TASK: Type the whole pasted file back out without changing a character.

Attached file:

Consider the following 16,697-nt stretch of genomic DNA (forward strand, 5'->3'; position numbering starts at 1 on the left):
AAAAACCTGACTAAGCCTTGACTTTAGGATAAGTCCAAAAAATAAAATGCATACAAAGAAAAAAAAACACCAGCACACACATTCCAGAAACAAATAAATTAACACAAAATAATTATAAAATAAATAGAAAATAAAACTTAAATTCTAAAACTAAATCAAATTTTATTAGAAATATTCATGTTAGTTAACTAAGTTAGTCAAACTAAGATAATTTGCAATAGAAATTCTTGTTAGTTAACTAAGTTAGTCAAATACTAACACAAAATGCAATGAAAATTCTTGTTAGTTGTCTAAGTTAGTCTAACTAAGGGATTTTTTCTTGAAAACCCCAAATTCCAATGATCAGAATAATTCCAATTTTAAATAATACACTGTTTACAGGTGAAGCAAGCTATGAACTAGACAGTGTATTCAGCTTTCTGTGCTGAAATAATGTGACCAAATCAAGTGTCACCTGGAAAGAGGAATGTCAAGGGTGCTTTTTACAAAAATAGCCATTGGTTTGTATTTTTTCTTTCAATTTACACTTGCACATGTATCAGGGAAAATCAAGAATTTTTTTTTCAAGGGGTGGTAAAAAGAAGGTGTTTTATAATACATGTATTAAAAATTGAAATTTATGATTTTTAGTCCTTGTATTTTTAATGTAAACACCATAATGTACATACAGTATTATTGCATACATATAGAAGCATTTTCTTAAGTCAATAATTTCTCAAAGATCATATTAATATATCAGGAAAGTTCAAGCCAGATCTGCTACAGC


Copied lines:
Consider the following 16,697-nt stretch of genomic DNA (forward strand, 5'->3'; position numbering starts at 1 on the left):
AAAAACCTGACTAAGCCTTGACTTTAGGATAAGTCCAAAAAATAAAATGCATACAAAGAAAAAAAAACACCAGCACACACATTCCAGAAACAAATAAATTAACACAAAATAATTATAAAATAAATAGAAAATAAAACTTAAATTCTAAAACTAAATCAAATTTTATTAGAAATATTCATGTTAGTTAACTAAGTTAGTCAAACTAAGATAATTTGCAATAGAAATTCTTGTTAGTTAACTAAGTTAGTCAAATACTAACACAAAATGCAATGAAAATTCTTGTTAGTTGTCTAAGTTAGTCTAACTAAGGGATTTTTTCTTGAAAACCCCAAATTCCAATGATCAGAATAATTCCAATTTTAAATAATACACTGTTTACAGGTGAAGCAAGCTATGAACTAGACAGTGTATTCAGCTTTCTGTGCTGAAATAATGTGACCAAATCAAGTGTCACCTGGAAAGAGGAATGTCAAGGGTGCTTTTTACAAAAATAGCCATTGGTTTGTATTTTTTCTTTCAATTTACACTTGCACATGTATCAGGGAAAATCAAGAATTTTTTTTTCAAGGGGTGGTAAAAAGAAGGTGTTTTATAATACATGTATTAAAAATTGAAATTTATGATTTTTAGTCCTTGTATTTTTAATGTAAACACCATAATGTACATACAGTATTATTGCATACATATAGAAGCATTTTCTTAAGTCAATAATTTCTCAAAGATCATATTAATATATCAGGAAAGTTCAAGCCAGATCTGCTACAGC